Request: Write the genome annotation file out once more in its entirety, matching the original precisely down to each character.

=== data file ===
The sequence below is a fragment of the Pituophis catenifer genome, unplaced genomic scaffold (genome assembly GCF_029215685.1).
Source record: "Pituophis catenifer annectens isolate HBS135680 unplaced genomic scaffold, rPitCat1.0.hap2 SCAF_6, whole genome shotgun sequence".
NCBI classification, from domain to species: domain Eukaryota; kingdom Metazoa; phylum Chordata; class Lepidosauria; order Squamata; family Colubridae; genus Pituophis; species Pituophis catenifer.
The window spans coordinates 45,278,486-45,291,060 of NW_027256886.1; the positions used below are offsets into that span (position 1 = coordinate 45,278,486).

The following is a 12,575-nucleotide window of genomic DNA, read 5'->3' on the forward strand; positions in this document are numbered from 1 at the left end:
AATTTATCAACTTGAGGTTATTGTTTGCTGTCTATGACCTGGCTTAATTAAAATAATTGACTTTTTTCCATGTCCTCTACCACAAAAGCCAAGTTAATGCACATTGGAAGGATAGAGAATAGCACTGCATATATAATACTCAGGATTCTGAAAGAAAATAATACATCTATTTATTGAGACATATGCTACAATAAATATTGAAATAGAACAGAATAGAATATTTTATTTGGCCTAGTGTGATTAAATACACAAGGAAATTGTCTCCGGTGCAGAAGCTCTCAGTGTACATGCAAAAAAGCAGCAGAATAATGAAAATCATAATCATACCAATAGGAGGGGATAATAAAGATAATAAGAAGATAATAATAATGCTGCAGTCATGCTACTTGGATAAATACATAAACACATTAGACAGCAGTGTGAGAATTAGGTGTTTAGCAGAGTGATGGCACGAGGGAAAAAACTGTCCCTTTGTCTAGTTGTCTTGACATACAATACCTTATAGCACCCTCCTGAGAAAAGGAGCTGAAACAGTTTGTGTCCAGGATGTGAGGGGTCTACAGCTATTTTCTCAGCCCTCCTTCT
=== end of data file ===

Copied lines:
The sequence below is a fragment of the Pituophis catenifer genome, unplaced genomic scaffold (genome assembly GCF_029215685.1).
Source record: "Pituophis catenifer annectens isolate HBS135680 unplaced genomic scaffold, rPitCat1.0.hap2 SCAF_6, whole genome shotgun sequence".
NCBI classification, from domain to species: domain Eukaryota; kingdom Metazoa; phylum Chordata; class Lepidosauria; order Squamata; family Colubridae; genus Pituophis; species Pituophis catenifer.
The window spans coordinates 45,278,486-45,291,060 of NW_027256886.1; the positions used below are offsets into that span (position 1 = coordinate 45,278,486).

The following is a 12,575-nucleotide window of genomic DNA, read 5'->3' on the forward strand; positions in this document are numbered from 1 at the left end:
AATTTATCAACTTGAGGTTATTGTTTGCTGTCTATGACCTGGCTTAATTAAAATAATTGACTTTTTTCCATGTCCTCTACCACAAAAGCCAAGTTAATGCACATTGGAAGGATAGAGAATAGCACTGCATATATAATACTCAGGATTCTGAAAGAAAATAATACATCTATTTATTGAGACATATGCTACAATAAATATTGAAATAGAACAGAATAGAATATTTTATTTGGCCTAGTGTGATTAAATACACAAGGAAATTGTCTCCGGTGCAGAAGCTCTCAGTGTACATGCAAAAAAGCAGCAGAATAATGAAAATCATAATCATACCAATAGGAGGGGATAATAAAGATAATAAGAAGATAATAATAATGCTGCAGTCATGCTACTTGGATAAATACATAAACACATTAGACAGCAGTGTGAGAATTAGGTGTTTAGCAGAGTGATGGCACGAGGGAAAAAACTGTCCCTTTGTCTAGTTGTCTTGACATACAATACCTTATAGCACCCTCCTGAGAAAAGGAGCTGAAACAGTTTGTGTCCAGGATGTGAGGGGTCTACAGCTATTTTCTCAGCCCTCCTTCT